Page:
We don’t have to stumble through this life filled with regrets and feeling abandoned by the human race, or feeling as though we were on an island all by ourselves. We can be part of a family that is more united than any family on earth. We can actually be kin to God. And as kin to God, we can expect far more than a Midway Island kind of existence. We can expect and receive treatment accorded to royalty. For, if we have turned from our own ways and turned to Christ, accepting the sacrifice made at Calvary and surrendered ourselves to God, then we are children of the most high God, the creator of all the universe.

“The Spirit itself beareth witness with our spirit, that we are the children of God: (17) And if children, then heirs; heirs of God, and joint-heirs with Christ; if so be that we suffer with him, that we may be also glorified together. (18) For I reckon that the sufferings of this present time are not worthy to be compared with the glory which shall be revealed in us.” -Romans 8:16-18 (The Bible).

So, come on aboard.

It beats Midway.

Copyright 2008 Voyle A. Glover

Feb 13, 2008

Lose 40 pounds in weeks !! Guaranteed!

I will tell you here, step by step, how you can lose 40 pounds in a few weeks and keep it off!

My weight loss began with a craving. I had a craving for Jello. I didn’t care if it was red or yellow or green, so long as it was Jello. I devoured nothing but Jello for an entire week. After that, I discovered, to my surprise, that my stomach had shrunk such that I could not eat as much as I could before the Jello rampage. My portions shrank dramatically. I’d eat maybe half of what was put on my plate after that. (But, I still ate all the Jello.)

In a matter of weeks, the pounds had melted away. I discovered that I had lost an amazing 40 pounds.

But there is an additional step you must take in order to make this diet work.

You have to agree to allow someone with a gleam in his eye and a sharp, glistening blade in his hand, rip open your chest and play with your heart, then live in a hospital for nearly a month eating the most tasteless food ever cooked.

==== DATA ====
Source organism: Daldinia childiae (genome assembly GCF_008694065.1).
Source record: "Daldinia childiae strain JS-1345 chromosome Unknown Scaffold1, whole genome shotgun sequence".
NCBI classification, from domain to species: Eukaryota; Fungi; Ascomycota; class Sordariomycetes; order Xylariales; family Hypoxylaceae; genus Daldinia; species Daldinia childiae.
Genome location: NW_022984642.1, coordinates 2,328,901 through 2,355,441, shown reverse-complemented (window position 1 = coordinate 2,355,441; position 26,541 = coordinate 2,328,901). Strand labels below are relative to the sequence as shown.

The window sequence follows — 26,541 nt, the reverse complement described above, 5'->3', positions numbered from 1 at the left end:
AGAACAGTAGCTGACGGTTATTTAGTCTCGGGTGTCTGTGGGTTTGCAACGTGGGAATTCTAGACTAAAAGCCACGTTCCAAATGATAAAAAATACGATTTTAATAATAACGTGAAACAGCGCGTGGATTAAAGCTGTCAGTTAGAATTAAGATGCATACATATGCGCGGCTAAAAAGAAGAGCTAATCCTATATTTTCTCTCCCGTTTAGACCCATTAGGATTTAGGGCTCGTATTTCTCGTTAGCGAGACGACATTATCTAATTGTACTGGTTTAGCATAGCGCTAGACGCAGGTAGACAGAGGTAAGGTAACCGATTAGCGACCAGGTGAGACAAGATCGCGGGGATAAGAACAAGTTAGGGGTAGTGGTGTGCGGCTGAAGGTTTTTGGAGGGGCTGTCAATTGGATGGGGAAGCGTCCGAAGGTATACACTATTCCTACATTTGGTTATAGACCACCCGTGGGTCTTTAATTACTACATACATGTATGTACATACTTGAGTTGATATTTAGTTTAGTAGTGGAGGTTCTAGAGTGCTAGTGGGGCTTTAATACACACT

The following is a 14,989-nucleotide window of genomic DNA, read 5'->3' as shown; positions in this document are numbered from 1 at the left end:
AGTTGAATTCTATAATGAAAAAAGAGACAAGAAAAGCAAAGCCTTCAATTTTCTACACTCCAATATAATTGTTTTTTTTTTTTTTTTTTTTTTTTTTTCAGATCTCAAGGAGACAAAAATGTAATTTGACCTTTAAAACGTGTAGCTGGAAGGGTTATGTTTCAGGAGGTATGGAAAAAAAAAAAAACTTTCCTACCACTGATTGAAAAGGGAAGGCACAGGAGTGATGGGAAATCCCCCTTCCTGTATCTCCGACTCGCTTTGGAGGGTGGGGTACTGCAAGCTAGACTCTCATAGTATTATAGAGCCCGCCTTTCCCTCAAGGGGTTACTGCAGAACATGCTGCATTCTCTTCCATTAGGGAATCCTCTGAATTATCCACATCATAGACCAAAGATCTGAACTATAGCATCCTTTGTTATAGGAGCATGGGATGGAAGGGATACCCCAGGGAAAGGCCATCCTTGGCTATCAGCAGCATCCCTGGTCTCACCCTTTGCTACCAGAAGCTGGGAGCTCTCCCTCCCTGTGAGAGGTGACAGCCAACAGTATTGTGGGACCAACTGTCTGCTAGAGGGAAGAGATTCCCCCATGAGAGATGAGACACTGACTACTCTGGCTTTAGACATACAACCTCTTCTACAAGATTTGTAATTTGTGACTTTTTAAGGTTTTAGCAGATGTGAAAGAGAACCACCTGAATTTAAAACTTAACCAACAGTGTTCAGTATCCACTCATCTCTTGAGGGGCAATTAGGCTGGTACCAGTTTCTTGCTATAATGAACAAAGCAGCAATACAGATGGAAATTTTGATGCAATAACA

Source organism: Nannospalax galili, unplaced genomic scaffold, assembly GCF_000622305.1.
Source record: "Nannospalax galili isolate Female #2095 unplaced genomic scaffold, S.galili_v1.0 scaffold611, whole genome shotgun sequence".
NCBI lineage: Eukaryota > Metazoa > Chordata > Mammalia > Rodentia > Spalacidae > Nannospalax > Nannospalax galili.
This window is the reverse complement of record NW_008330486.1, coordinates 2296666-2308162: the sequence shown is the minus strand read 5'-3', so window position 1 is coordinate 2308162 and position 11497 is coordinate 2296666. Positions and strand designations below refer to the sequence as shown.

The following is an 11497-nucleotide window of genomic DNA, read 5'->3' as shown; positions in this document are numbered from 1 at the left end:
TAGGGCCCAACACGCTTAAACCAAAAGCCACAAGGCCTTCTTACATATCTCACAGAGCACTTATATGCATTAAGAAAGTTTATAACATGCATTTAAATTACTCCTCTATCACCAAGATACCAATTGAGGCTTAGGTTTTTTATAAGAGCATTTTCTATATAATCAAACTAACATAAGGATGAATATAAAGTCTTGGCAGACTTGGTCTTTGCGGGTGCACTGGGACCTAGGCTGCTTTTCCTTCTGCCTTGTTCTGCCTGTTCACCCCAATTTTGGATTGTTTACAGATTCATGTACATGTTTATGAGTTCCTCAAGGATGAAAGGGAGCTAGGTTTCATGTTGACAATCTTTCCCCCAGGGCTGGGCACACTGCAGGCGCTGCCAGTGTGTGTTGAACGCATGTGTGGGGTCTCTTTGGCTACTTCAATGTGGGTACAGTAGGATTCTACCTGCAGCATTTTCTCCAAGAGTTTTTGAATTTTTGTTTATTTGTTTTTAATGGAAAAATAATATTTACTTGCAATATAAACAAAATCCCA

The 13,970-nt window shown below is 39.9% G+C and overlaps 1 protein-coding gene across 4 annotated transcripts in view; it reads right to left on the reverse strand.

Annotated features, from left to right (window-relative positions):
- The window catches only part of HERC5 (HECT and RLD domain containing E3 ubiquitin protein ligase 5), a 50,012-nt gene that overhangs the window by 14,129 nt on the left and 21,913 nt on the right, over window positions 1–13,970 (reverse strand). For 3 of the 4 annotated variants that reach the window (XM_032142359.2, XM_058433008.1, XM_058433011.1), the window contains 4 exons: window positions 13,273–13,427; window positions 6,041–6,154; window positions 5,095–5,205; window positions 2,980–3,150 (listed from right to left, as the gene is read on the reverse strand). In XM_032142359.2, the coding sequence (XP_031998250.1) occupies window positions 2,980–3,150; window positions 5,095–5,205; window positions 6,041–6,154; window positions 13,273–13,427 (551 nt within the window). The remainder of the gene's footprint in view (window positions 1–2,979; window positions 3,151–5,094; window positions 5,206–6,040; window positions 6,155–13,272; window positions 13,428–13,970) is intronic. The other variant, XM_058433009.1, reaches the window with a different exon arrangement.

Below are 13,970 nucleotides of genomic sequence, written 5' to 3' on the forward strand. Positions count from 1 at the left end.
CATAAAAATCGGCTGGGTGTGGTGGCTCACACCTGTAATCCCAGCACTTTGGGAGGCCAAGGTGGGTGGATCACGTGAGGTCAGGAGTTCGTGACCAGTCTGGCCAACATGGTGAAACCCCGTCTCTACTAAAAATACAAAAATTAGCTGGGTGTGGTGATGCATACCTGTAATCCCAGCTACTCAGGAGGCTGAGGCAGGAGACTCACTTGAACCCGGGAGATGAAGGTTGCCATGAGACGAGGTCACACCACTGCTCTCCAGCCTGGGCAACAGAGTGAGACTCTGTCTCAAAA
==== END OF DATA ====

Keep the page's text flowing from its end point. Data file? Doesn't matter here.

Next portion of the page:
Now, let me take my tongue from my cheek a moment. There are tens of thousands of Americans who are going to lose weight exactly like I did. They will take the same steps because they are doing the same things I did to reach that Mandatory Diet Program. They are committing suicide one bite at a time. One bite doesn’t seem like it will hurt, and it doesn’t seem to have any immediate effects. But, over the years, the damage begins to accumulate in the heart and the arteries. And suddenly, you wake up on a gurney rolling down a hall with some guy walking alongside you making small talk you will not remember later.

Pat O'Brien, a host on Inside Edition, was recently in the news because of an addiction to alcohol that brought him into rehab. There are millions of Americans who have an alcohol addition (over 23 million according to the National Association of Addiction Treatment Providers). But, Americans' addiction to bad food is far worse than alcohol. The addiction to sweets, greasy and salty foods and pop, affects most Americans. We begin that battle as children and often, by the time we’re adults, we’ve lost the war. We’re addicted, not to apples and squash and beans, but to bacon and fries and pizza and coffee and a host of other such things.

We’re literally eating ourselves into the hospitals (unfortunately, also into the morgue) by the millions.

Surely there’s a better way to lose weight than letting some guy with a bunch of initials behind his name and a sharp blade in his hand slice open your chest and rummage around there playing with valves and tiny arteries. And the bill you get could buy a life-time supply of healthy meals delivered to your door by a valet who will park the meal on your table and do the dishes afterwards.

Some of us are fortunate. We take the journey into the hospital and undergo the surgery. We even lose weight. But, far too many are losing much more than 40 pounds.

They get down to skin and bones.

Mostly bones.

(Click on the link for a detailed narrative of the author's experience with open heart surgery.)